Grif Johnson of Quiet Clean DC presented the proposed legislation they were supporting in the DC Council to ban the use of gas-powered leaf blowers in the District by 2020. (12/17)

Kevin Donahue, Deputy Mayor for Public Safety and Justice, made a detailed presentation on the NEAR Act (Neighborhood Engagement Achieves Results) adopted by the District Council in spring 2016 includes provisions to address crime prevention and community safety by taking a public health focus that attempts to solve problems before they lead to crimes or violence. (2/18)

Discussion of Initiative 77 “Tipped Wage Ballot Measure” on the June 19 primary ballot with Diana Ramirez, Director, Restaurant Opportunities Centers United—DC Chapter (ROC), and Mary Barry representing “Save Our Tips” and the Restaurant Association of Metropolitan Washington accompanied by Paul Holder, owner of Town Hall restaurant in Glover Park and Ris Lacoste, Glover Park resident and owner of Ris restaurant in the West End. (3/18)

Introduction and conversation with DC Commission on Aging Commissioners Marguerite Pridgen and John Giacomini, who are the Ward 3 representatives on the commission. They spoke about the work of the Commission and asked for input from ANC3B residents. Later, the Commissioners circulated a survey for residents on needs of seniors in the area and perspectives on the city’s proposed pilot program for “Satellite Wellness Center” to offer decentralized activities and services to seniors in Wards 2 and 3, rather than having just one designated senior wellness center for all of Ward 3. ANC3B has held several discussions on senior services and needs and the idea of senior wellness services at multiple sites had considerable support, with such a large population of seniors living in so many different locations around Ward 3. (4/18)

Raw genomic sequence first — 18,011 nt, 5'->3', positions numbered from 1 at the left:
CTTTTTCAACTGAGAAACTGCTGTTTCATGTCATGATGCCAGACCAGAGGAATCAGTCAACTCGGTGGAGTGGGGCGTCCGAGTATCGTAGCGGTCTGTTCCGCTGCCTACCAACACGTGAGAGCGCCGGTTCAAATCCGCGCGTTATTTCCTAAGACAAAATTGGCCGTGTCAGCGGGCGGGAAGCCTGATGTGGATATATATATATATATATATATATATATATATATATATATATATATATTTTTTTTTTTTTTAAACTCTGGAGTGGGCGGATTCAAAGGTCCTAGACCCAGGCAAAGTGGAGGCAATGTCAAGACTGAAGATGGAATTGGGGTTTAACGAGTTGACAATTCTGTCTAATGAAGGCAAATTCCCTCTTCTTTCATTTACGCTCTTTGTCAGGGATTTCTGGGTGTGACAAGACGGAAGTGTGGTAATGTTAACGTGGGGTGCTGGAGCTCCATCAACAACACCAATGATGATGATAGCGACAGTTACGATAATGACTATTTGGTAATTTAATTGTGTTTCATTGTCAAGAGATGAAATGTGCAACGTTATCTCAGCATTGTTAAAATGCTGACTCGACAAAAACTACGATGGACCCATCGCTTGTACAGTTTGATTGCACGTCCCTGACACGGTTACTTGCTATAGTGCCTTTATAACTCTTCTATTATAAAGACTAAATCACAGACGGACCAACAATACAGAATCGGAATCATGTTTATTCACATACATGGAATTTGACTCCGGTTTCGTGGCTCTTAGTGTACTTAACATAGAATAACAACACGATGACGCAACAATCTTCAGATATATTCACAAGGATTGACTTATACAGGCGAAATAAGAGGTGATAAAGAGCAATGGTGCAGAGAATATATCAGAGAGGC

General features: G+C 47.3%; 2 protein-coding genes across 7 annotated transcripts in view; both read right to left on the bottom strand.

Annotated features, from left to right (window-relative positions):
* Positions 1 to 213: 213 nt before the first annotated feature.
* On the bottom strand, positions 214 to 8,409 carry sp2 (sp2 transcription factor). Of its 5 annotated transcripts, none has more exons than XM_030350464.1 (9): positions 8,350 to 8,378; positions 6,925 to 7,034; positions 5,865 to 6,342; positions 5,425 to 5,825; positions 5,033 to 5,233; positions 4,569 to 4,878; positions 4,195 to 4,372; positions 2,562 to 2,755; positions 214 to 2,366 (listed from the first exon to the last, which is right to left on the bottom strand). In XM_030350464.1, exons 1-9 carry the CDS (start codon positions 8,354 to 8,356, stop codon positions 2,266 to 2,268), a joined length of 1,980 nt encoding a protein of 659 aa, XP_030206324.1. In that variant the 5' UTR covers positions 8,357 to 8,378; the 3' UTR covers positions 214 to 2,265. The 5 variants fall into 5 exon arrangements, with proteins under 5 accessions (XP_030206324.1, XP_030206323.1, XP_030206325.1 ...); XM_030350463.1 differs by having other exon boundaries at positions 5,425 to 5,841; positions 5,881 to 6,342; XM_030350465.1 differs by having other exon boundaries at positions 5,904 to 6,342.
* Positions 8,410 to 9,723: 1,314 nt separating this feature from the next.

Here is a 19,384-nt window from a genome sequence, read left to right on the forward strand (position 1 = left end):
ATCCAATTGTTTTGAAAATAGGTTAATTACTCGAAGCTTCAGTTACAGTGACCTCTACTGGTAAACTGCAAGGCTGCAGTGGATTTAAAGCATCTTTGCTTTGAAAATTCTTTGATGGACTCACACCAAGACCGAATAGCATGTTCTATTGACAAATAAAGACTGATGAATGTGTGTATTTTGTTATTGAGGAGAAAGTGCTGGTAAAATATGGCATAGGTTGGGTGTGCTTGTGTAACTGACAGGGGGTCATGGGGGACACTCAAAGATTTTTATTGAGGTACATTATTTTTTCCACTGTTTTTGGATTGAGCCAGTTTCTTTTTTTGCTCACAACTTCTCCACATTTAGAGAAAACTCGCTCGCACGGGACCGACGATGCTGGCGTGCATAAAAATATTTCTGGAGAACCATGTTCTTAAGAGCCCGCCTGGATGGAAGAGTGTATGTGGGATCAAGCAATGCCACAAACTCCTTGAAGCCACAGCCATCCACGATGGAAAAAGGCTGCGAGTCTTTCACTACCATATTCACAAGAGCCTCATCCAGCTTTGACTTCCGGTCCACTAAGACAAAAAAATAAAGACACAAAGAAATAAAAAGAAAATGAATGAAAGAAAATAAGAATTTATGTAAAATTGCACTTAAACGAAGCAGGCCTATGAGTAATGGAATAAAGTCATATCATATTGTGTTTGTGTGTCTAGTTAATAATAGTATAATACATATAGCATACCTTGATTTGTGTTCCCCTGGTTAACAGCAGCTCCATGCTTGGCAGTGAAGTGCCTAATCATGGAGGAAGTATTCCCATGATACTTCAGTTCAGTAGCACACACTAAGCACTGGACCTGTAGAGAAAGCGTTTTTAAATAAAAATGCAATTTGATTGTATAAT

Presentation by DC Water Clean Rivers Project Green Infrastructure Program team about projects in ANC3B scheduled to begin construction in July 2018. After initial presentations and discussion with ANC3B through the preceding 2 years, DC Water had prepared designs for GI projects in Glover Park, done test bores, surveyed the neighborhood, and developed a schedule for implementation. Fort Myers Construction was expected to begin construction starting in the summer and lasting for more than a year, including rain gardens and permeable pavement in selected parking strips and alleys. As a result of discussions between the ANC and DC Water, the GI team withdrew its plans for installing a construction office and temporary staging area for construction materials at the intersection of Idaho Avenue and Massachusetts Avenue, on the northeast corner of the lawn of 4000 Massachusetts. (6/18)

Lucinda Babers, Director of DC Department of Motor Vehicles (DMV) spoke about the agency’s new strategic plan and also shared details with residents on how to obtain a new DC driver’s license that meets the federal requirements for a “Real ID.” After October 2020, Real IDs will be needed to board domestic airline flights in the United States. (7/18)

Representatives of Petra Development presented their plans for constructing a mixed use building (three levels of condos and first floor retail or commercial space) at 2340 Wisconsin Avenue NW which they have purchased (what has been used as the Pearson’s parking lot). The owner of Pearson’s Liquor store also spoke at the meeting. He is challenging the sale of the property on the basis that Pearson’s had the first right of refusal on the property sale and the legal requirements under that agreement were not followed. The ANC had adopted a resolution in March asking DDOT to defer approving any public space permits until the legal issues over the sale of the property were resolved. (7/18)

Will Avila and Charlie Curtis of the Glover Park Clean Team spoke about their work to keep the streets and sidewalks clean in the Glover Park commercial area over the past year. Their work is funded under a one-year grant from the city Department of Small and Local Business Development (DSLBD). At that time they were applying for another one-year grant, which they subsequently received a renewal. (7/18)

Dawa Sant of Laligura’s Indian and Nepali cuisines of Connecticut Avenue presented his plans to establish a new restaurant at Calvert Center in the former Bruegger’s Bagels and half of the Salvadoran consulate space. (10/18)

Sarah Fashbaugh, Community Resource Officer for the Alcoholic Beverage Regulation Administration (ABRA) presented the timetable for local establishments’ liquor license renewals. All licenses for restaurants as well as hotels, clubs, and caterers are up for renewal by March 31, 2019, and licenses for taverns and nightclubs by September 30, 2019. (10/18)